I think I struggle with Olivia the most because she IS my first and I legitimately have no idea what I'm doing with her. I make the most mistakes with her. It has to be confusing to her because it has to be like being hired at a new job and learning quickly your boss has zero idea of what needs to be happening so you are dodging bizarre requests all of the time. I mean, I'm trying. I don't know what to do and SHOCKER, the What to Expect books basically stop at toddler age and even then its pretty vague and not at all useful. I do remember bits and pieces of my pregnancy with her but the two highlights were the day I found out I was having a girl and I was devastated. I don't know why I thought having a boy would be easier because that's nuts. I'm glad she was a girl though because somehow now she is really the kid I needed in the future because I can't imagine not having her right now. My other memory is the moment she was born and it was like someone turned the page and it was nothing except post-partum depression for me for the first year of her life. I struggled, hard, and I feel like her and I didn't even really get to know each other until she was almost three. She is just about 15 and I feel like I'm always behind getting to know her. When I saw this book, it felt like it was coming to me at the exact moment I needed it. 

First of all, this was an incredibly fast read. I found myself knowing some of this already and while that might feel like a waste for you, the author does a great job expanding on them and adding some more perspective so you find yourself reflecting on them differently. The book is faith based so it does include her faith, and if I had to knock points for something, I would have to say it was almost too overpowering for me. I think if I wasn't so ready for some advice, it might be off putting.  

My FAVORITE chapters are easily "See the Good, Loving Her as She Is and Where She Is" and "Be Her Emotional Coach". The chapter on finding good friends would have been SO great in fifth and sixth grade, and even seventh grade for awhile because girls that age are the absolute worst. The worst. It is so hard to make them understand the drama they are drowning in is going to eat them alive if they let it, so if you are in that age, YOU NEED THIS.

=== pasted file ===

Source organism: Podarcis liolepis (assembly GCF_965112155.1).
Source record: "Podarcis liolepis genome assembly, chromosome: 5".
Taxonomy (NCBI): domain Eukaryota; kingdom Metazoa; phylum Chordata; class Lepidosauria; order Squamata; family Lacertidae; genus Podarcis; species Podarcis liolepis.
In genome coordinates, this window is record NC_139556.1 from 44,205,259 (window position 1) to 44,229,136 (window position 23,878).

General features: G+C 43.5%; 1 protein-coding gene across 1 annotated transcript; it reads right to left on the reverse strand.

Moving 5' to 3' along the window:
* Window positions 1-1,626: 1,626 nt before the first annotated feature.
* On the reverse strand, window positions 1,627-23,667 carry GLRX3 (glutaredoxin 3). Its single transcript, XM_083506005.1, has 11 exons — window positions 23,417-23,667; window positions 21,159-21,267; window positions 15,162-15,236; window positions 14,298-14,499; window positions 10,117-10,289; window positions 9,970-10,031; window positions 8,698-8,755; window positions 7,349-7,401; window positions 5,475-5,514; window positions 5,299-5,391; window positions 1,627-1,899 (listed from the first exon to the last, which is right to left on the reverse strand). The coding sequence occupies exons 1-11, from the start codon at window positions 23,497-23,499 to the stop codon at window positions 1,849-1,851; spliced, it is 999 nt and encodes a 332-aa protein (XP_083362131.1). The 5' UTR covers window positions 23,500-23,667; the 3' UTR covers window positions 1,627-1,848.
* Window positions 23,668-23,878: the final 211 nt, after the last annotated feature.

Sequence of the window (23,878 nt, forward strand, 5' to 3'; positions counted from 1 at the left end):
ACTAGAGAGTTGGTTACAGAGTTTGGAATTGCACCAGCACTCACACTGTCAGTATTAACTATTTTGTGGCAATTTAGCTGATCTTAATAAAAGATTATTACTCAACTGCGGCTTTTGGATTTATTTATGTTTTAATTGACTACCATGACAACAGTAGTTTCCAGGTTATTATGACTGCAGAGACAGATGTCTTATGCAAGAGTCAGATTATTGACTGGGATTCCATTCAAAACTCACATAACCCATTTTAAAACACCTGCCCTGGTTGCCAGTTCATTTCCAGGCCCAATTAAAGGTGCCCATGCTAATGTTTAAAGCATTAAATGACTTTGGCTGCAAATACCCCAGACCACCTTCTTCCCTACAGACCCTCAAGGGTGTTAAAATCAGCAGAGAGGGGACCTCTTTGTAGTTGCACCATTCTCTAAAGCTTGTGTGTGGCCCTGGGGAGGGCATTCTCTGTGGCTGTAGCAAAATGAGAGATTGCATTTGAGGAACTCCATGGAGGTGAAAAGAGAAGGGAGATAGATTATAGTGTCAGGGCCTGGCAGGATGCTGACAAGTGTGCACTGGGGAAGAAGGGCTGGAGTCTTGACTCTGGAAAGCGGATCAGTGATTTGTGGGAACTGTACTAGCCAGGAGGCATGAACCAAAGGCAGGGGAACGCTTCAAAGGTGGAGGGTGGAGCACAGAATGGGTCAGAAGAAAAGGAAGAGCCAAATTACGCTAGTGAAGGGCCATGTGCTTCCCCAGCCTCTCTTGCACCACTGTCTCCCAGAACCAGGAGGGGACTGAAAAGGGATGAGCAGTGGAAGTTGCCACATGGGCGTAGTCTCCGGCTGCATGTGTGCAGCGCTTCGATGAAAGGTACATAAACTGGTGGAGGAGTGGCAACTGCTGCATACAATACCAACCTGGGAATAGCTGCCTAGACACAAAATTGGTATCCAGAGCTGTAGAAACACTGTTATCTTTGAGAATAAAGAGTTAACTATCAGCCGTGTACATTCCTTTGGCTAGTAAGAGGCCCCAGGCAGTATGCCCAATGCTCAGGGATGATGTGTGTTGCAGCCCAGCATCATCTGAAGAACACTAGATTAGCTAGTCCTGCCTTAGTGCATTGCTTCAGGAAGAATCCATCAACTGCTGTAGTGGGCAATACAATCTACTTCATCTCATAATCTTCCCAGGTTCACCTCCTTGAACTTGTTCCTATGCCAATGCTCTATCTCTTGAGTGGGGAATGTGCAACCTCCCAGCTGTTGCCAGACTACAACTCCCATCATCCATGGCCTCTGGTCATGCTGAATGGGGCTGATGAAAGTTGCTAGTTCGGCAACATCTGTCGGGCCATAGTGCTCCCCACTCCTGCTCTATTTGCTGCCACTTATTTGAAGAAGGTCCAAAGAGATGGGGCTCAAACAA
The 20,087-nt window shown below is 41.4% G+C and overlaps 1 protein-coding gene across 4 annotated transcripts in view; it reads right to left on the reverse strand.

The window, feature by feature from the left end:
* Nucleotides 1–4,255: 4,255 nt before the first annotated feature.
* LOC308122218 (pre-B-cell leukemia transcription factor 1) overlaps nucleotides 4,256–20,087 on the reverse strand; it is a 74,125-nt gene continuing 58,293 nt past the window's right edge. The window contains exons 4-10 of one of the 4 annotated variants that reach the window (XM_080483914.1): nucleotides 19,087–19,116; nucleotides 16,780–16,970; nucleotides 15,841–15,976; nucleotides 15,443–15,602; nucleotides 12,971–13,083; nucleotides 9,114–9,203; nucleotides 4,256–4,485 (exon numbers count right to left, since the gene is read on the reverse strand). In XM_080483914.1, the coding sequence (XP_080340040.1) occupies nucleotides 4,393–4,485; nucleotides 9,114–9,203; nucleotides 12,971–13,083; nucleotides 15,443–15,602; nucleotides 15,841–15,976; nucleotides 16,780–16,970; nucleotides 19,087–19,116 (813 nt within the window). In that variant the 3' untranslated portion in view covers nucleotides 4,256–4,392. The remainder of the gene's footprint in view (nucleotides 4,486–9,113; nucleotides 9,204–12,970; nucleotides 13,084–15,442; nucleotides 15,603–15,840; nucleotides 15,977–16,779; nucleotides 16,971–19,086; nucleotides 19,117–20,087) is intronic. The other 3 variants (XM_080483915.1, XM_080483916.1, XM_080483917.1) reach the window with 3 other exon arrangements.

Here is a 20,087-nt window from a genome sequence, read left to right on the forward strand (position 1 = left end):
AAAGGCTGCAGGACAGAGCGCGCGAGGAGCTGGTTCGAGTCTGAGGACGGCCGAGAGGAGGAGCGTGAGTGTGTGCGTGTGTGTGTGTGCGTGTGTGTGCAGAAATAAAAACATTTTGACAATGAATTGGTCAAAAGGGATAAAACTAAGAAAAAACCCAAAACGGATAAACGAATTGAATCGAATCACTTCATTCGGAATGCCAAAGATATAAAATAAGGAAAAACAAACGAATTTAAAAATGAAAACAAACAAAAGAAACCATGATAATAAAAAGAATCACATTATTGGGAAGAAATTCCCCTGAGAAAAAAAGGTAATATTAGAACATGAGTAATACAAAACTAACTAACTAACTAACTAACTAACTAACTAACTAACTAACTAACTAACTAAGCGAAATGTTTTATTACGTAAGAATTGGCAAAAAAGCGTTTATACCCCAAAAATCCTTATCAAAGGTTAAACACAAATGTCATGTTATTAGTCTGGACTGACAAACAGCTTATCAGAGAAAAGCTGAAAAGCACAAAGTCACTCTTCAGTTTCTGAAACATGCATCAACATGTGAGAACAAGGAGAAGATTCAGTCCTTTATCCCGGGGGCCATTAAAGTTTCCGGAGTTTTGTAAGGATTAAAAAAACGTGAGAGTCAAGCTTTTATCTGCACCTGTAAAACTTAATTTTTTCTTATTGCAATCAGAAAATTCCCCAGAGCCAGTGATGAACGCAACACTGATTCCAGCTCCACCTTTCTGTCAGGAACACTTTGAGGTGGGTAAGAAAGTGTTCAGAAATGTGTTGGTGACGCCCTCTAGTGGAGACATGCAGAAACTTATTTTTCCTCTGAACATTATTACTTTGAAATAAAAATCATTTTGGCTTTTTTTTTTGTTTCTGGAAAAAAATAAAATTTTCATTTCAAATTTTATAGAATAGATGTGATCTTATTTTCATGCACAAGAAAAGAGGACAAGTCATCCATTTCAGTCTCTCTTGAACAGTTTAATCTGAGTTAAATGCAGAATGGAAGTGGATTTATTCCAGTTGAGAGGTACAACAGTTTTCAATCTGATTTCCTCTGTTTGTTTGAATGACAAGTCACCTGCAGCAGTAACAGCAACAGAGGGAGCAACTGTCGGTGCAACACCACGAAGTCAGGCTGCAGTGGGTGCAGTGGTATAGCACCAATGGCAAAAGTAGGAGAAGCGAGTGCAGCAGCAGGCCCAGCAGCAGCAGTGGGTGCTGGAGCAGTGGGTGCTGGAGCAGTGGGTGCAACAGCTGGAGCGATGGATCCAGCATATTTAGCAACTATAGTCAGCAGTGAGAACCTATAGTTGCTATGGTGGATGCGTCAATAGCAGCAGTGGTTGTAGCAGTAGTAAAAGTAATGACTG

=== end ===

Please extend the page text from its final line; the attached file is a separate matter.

Of course, there is information about encouraging her to have high standards for boyfriends, having self confidence, treating her like she is the person she could become, etc. I found myself taking notes and thinking about a few points, and asking my friend what her thoughts are. I was able to see I have a LOT of areas to improve on, but I also have a lot of areas I'm doing it right and that's kind of a good affirmation to have. It makes me feel like I can definitely do better, I've got good momentum. 

My other quip is that there is something in it that says daughters grow up to be a burden, which.... no. I don't think any child grows up to be a burden. Well, maybe if they end up living in your basement until well into adulthood, but that's kind of on you, right? 

The other great thing about this book is that it is comprised of a lot of lists so if you aren't a deep reader, but more of a skimmer, you can get something out of this. I also really liked the reflection questions at the beginning. My favorite? Is a line at the end that says, "Nobody loves a daughter like her mother", and I think that is really true. I always question that with my mom but then I look at my daughters and think that has to be true. (Disclaimer: I love my son just the same!)

A huge thank you to TLC Book Tours, Thomas Nelson Publishing, and Kari Kampakis for having me on this tour and sending me a copy for review. I know this was maybe the longest review of all time, but if you got to the end (yay!!), tell me what YOUR biggest challenge is with raising a daughter OR your biggest challenge with your mom growing up. I'd love to hear them. 

2 comments:

Ruth said...

My mom was not someone I could talk to. I was determined that was not going to be that way with me and my daughter. I saw something a long time ago that stuck with me. Listen to them about the the little things or they won't tell you the big things. My daughter is almost 24 and we have a great relationship.

Unknown said...

Thank you so much for your review! You are such a great mom, Sara!